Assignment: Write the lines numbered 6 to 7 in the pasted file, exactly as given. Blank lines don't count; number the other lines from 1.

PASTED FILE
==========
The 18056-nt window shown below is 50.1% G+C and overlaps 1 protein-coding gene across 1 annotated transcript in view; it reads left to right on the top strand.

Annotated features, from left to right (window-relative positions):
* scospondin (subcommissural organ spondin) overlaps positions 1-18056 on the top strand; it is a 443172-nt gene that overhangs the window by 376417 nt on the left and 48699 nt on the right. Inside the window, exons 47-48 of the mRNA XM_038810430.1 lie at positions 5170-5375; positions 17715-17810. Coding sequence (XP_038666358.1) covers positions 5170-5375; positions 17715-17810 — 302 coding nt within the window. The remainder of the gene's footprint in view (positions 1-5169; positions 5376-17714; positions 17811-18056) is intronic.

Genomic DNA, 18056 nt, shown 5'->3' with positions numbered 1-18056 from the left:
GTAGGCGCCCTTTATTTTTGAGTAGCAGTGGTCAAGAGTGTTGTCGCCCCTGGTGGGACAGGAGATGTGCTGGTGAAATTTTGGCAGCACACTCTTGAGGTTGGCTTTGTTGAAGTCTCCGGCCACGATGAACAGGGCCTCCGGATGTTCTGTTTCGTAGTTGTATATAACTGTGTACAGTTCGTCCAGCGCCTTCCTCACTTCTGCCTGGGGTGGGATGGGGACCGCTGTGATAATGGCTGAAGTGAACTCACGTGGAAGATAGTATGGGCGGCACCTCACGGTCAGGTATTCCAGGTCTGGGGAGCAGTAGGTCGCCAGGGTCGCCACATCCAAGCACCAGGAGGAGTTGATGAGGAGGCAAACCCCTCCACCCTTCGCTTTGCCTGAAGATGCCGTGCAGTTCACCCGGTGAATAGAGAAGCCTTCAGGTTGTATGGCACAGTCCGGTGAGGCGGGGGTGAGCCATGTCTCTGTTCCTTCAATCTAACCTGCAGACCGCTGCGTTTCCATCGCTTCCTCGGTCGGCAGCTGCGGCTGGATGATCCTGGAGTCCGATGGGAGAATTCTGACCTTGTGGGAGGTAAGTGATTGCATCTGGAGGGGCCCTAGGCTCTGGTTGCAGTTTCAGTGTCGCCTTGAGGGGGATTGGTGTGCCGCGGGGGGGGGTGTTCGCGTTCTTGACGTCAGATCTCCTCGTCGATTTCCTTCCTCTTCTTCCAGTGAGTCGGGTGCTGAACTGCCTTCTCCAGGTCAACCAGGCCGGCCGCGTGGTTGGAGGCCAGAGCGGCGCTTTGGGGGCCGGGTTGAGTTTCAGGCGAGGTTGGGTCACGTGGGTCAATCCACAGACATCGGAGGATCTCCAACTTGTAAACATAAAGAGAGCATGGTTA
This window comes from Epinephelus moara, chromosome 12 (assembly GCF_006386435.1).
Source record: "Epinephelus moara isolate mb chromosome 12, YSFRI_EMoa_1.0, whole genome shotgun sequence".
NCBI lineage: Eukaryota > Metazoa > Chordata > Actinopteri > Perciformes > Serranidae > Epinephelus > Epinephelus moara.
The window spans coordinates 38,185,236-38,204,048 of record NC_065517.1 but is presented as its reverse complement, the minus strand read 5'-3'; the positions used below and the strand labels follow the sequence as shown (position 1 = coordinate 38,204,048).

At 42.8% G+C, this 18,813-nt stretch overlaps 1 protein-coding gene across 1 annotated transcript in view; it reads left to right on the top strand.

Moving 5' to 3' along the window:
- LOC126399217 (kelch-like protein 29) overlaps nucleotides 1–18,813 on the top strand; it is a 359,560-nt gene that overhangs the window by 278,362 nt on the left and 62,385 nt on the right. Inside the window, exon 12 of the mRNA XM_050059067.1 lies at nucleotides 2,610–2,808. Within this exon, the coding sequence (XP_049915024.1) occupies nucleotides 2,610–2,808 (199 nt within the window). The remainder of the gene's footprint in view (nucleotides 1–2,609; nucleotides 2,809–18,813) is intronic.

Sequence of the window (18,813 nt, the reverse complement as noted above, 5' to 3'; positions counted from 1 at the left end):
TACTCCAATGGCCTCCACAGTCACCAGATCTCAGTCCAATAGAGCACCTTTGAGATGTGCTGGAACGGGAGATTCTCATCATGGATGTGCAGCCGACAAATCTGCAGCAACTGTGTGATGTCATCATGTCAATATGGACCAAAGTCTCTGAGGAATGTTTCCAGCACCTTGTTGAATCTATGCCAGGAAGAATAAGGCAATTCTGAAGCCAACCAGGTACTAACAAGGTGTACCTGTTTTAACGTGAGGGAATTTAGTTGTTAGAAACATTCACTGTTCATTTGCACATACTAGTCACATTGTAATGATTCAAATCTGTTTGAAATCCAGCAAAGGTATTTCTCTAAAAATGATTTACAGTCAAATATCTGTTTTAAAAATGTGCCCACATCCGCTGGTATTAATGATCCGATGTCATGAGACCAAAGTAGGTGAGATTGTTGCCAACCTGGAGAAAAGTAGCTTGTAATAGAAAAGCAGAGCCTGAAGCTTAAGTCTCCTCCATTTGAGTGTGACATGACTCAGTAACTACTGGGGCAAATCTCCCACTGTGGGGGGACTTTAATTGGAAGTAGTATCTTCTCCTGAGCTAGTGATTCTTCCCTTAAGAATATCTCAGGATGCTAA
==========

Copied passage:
This window comes from Epinephelus moara, chromosome 12 (assembly GCF_006386435.1).
Source record: "Epinephelus moara isolate mb chromosome 12, YSFRI_EMoa_1.0, whole genome shotgun sequence".